Rise In Logo




Build on Scroll

Using Variables

Variables are the building blocks of your smart contract's logic. They can be updated and manipulated through functions. You can store, update, and retrieve these variables to keep track of data or change the state of your contract.

Understanding Variables in Solidity: Public vs. Private

In your journey through Solidity, understanding how to properly declare and utilize variables is crucial. Variables are not just simple placeholders; they dictate how data flows through your smart contracts. To manage this flow effectively, Solidity provides different levels of access to these variables, specifically through the use of visibility specifiers such as public and private. Let's break these down and see how they impact the behavior of your smart contracts.

Public Variables

Declaring a variable as public makes it accessible from outside the contract. When you declare a variable public, Solidity automatically creates a getter function for it. This means anyone or any other contract can read the value of this variable, but they can't modify it directly unless you provide a function to do so.

Here's how you might declare a public variable:

uint public totalSupply;

In this example, totalSupply is a uint (unsigned integer) that is accessible to anyone who interacts with the contract. Since it's public, it's transparent and open, much like a display in a store window.

A quick note, if the variable is public, automatically a getter function will be created for it by Solidity. This is how the variable will be accessible from outside of the contract.

Private Variables

Private variables, on the other hand, are only accessible within the contract itself. No other contract or user can view or modify these variables directly, regardless of how the contracts interact. This is useful for sensitive data or internal mechanisms that you do not want to expose to the outside world.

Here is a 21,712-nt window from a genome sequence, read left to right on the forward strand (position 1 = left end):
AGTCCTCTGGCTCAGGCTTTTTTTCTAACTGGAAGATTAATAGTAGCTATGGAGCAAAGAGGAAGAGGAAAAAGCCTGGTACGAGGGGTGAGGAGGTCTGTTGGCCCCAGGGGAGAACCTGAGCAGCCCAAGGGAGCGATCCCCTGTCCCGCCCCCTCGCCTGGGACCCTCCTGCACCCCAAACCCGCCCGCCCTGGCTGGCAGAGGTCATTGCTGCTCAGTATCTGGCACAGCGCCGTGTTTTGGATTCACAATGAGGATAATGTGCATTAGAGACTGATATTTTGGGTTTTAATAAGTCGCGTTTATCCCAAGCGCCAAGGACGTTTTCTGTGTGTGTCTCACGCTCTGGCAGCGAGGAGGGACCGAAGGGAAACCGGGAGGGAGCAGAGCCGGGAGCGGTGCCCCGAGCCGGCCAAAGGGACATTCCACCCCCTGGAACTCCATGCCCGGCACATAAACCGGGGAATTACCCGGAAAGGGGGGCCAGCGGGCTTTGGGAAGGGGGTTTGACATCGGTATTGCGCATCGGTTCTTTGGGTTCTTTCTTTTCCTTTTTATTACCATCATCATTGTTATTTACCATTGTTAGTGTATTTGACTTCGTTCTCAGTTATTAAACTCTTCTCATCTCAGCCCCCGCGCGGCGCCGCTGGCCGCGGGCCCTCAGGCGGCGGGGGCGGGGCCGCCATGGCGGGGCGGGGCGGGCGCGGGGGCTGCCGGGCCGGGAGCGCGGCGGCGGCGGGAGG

Here's an example of a private variable:

uint private secretNumber;

In this case, secretNumber is hidden from external access, much like documents in a locked drawer. Only functions within the same contract can access or modify this variable. If you want to read data of a private variable from outside of the contract, then you will need to create a function for it unlike the previous public example.

Using Public and Private Variables

When you're building a smart contract, deciding between public and private variables can influence both security and functionality. Here are examples that show how to use these variables in a contract:

pragma solidity ^0.8.0;

contract MyContract {

    uint private secretValue = 42;

    uint public openValue = 123;

    // Function to access the private variable

    function revealSecret() public view returns(uint) {

        return secretValue;

    }

    // Function to change the private variable

    function changeSecret(uint \_newSecret) public {

        secretValue = \_newSecret;

    }

    // Note: No need for a getter function for `openValue` because it's public

}

In this contract:

  • secretValue is private, so it is only accessible via a function within the contract (`revealSecret` and changeSecret).
  • openValue is public, automatically providing a getter function that lets anyone check its value.

Summary

Public and private variables play a crucial role in determining how data is accessed and manipulated in your Solidity contracts. Public variables enhance transparency but can limit control over data manipulation, while private variables secure your data but reduce readability and accessibility from outside the contract.

Choosing the right type of variable visibility depends on the specific needs and security requirements of your contract. As you become more familiar with these concepts, you'll better understand how to balance openness with security in your smart contract designs.

So far, you have learned some important concepts in Solidity. In the next lesson, you will learn about functions and modifiers.

It can be hard to understand just by looking at explanations. For that reason, after you learn functions and modifiers, you will see an example about these concepts before moving forward. At the end of the Solidity lessons, you will see a smart contract demonstration that will wrap the whole course for you.

Comments

Anonymous

0/500

You need to enroll in the course to be able to comment!

Stay in the know

Never miss updates on new programs and opportunities.

Rise In Logo

Rise together in web3!